Um, excuse me, Hollywood?
I know you didn’t ask for a memo. You probably have enough memos passing from executive to executive. And I don’t mean to whine.
After all, getting paid to watch movies isn’t exactly a job for which a person should try to elicit sympathy.
But still. When you go to 150 or more movies a year, certain annoying trends pop up. At first, you notice them in passing. But at some point, after a steady diet, you start to chew on them.
I don’t know if you’ve noticed, but you’re repeating yourself a lot.
For example, it would be nice if, just once, you’d let go of that sequel habit before you hit rock bottom, overdosed. Before you run a franchise so far into the ground that you know you can’t sucker people back into the theaters one more time because the last one was such a stinker.
I wonder if doing a Bourne movie without Bourne was such a good idea. Yeah, I know you’re gonna make money, good director, excellent cast, but still.
And, really, how many times can you reboot Superman without it looking like you’re just milking the cow?
Oh, and remakes. Can we look at remakes, please? Yes, I liked the new “True Grit” and last week’s “Total Recall.” But they’re the exception, not the rule. I really didn’t want to see a remake of “Dirty Dancing.” Or “Psycho.” Or “The Pink Panther.” Or “The Women.” Or “Cheaper by the Dozen” Or “Arthur.”
You get the idea, I hope. Thanks for trying (more like trying to cash in), but the originals were good enough. And some were a product of their time and don’t take well to update attempts.
While we’re at it, could we possibly avoid turning classic television series into movies? For every “Mission: Impossible” or “The Fugitive,” there are about a dozen “Bewitched,” “Leave It to Beaver,” “Brady Bunch,” “Rocky and Bullwinkle,” “Honeymooners,” “Lost in Space,” “Wild Wild West,” “Saturday Night Live” skit and “Smurfs” turkeys that semi-spoil any good feelings we once had for these shows.
Besides, some concepts that work in short form (pick any SNL skit) just aren’t meant to be feature length.
And speaking of Smurfs, can we take a second look at combining live action with cartoon characters? Yes, I know “Who Framed Roger Rabbit” was terribly clever, and I liked “Enchanted” well enough. And those shots of Gene Kelly dancing with Tom and Jerry? Timeless, no doubt. Each of these was drenched in originality.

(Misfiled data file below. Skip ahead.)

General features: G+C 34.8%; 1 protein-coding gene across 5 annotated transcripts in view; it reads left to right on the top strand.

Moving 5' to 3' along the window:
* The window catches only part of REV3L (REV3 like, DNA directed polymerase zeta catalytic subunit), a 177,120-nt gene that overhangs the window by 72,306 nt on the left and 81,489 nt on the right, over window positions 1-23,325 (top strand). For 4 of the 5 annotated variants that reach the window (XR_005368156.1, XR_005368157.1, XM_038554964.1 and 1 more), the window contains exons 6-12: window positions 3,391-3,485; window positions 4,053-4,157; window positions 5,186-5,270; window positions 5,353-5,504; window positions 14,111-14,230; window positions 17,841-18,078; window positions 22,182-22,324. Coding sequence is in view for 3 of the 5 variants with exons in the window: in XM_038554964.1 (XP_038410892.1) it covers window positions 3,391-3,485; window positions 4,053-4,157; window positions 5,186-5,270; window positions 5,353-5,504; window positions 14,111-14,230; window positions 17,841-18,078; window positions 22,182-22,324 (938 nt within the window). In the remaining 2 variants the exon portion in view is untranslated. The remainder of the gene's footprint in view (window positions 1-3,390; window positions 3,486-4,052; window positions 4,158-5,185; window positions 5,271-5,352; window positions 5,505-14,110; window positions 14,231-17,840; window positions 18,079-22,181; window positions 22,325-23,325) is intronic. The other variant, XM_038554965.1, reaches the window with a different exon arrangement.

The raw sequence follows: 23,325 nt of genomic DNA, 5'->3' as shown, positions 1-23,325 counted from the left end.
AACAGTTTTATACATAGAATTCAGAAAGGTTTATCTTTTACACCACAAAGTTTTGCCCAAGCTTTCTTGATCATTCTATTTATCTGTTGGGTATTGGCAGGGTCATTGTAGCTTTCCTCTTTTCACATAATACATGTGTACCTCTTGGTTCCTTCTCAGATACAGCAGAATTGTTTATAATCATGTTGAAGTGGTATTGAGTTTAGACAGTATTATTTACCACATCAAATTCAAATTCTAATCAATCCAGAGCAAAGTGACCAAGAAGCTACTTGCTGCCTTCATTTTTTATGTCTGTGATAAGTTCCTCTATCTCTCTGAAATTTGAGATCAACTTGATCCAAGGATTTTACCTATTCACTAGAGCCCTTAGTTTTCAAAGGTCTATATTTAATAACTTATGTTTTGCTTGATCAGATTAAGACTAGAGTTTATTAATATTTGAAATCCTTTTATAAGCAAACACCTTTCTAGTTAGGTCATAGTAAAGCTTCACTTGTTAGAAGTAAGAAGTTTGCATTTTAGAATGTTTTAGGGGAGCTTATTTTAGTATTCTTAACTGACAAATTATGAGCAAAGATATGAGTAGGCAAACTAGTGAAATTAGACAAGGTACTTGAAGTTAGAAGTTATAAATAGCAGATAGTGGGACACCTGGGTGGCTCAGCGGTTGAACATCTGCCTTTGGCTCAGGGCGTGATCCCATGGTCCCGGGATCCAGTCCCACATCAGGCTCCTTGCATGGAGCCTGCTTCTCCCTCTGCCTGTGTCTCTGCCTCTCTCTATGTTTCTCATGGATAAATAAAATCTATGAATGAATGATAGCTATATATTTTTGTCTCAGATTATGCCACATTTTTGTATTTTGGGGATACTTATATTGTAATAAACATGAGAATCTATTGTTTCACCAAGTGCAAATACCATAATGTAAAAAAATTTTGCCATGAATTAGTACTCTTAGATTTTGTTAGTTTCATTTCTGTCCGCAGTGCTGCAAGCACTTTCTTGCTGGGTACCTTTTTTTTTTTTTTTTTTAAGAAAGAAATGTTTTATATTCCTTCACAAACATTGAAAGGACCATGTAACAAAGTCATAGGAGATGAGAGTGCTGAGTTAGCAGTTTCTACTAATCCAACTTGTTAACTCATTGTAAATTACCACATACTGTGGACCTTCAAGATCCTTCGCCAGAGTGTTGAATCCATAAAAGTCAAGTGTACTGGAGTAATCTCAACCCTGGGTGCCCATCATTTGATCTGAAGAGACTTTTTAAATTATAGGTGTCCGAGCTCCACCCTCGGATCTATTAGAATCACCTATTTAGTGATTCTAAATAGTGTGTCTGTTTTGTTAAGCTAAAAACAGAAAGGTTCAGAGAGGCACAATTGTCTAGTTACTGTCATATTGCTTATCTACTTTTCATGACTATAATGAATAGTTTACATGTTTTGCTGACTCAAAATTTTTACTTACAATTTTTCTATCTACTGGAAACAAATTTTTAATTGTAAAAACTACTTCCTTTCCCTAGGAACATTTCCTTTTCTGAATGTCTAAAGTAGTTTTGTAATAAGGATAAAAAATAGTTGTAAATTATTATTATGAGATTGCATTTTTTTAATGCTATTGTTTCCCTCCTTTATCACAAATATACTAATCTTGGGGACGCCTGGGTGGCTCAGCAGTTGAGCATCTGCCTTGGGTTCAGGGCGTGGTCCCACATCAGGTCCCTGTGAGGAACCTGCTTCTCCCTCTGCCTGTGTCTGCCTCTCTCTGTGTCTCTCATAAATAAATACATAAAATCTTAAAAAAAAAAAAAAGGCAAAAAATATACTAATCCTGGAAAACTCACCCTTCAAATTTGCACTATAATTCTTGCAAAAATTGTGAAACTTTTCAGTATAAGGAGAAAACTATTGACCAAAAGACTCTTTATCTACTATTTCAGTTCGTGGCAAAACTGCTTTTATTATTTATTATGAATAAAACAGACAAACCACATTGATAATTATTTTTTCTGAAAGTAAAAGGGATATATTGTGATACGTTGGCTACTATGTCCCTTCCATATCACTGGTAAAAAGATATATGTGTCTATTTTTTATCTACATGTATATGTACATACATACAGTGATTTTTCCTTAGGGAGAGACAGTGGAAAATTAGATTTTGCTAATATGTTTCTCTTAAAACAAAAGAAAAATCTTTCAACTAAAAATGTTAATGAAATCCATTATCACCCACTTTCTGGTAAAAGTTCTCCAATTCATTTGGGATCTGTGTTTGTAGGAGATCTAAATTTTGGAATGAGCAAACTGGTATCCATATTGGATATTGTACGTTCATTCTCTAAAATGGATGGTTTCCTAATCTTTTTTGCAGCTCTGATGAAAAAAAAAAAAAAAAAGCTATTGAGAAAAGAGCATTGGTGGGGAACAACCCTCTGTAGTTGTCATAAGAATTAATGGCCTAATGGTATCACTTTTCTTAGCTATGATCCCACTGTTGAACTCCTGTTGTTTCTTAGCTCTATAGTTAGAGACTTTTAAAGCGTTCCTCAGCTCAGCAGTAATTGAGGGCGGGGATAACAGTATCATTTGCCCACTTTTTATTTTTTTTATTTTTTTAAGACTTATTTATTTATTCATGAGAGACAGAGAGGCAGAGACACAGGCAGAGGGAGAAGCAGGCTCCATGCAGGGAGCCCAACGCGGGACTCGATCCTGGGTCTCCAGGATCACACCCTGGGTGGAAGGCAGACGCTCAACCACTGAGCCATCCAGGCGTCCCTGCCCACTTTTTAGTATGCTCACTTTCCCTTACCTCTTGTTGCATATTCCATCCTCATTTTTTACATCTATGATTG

But more recently, Yogi Bear, the Easter Bunny, Garfield and those little blue people have made their live counterparts look mighty foolish. Please use this combo sparingly. The “(500) Days of Summer” scene was fun, but I’d be happy if I never saw another chipmunk movie again.
I’m really, really hoping those found-footage horror movies have run their course, too. Sure, “Blair Witch Project” felt innovative at the time. But innovation has left the building where this concept is concerned.
All that’s left is the annoying device of the jumpy, hand-held camera, which young directors are so fond of telling us adds a sense of you-are-there immediacy to the picture.
It also adds a sense of motion sickness in many a viewer. We’d rather be able to tell what the heck is going on. I can show you the emails.
It probably does no good at all to talk about the hackneyed way horror movies try to scare us. But it’s sad when a movie is more annoying than scary because the bag of tricks is so old. I’m really tired of something jumping into the frame from a dark corner. And sudden loud noises. And those screaming violins? So 1960.
I wonder, too, if you might give Adam Sandler and Nicholas Sparks a rest. They seem awfully tired. Too tired to find a new formula that works. They’ve truly earned some time off.
Sparks puts me in the mind of soapy romantic dramas, which always makes me think of scenes shot in the rain. I sometimes wonder if any down-in-the-dumps moment or romantic turning point in movie people’s lives happens when it’s not raining. And nobody ever has an umbrella. They stand out in that downpour and they talk and talk.
Well, at least we don’t have to wonder why they’re crying without tears. No-tear crying happens a lot in movies, but not in the rain.
Before we get off the subject of rain, can you explain to me, please, why night scenes always seem to be shot when the street is wet? Yeah, reflected light in water is pretty. But I keep wondering, when the weather has been fair, why is that street wet?
I could go on about the fake 555 phone numbers, the obviously empty cups people drink from and obviously empty suitcases they carry, the makeout scenes in the morning when everyone’s breath is nasty and the way nobody ever gets bed hair.
But, really, that would just be petty, wouldn’t it?
Thanks for listening. And you’re welcome. I’ll bite my tongue on 3D re-releases. For now.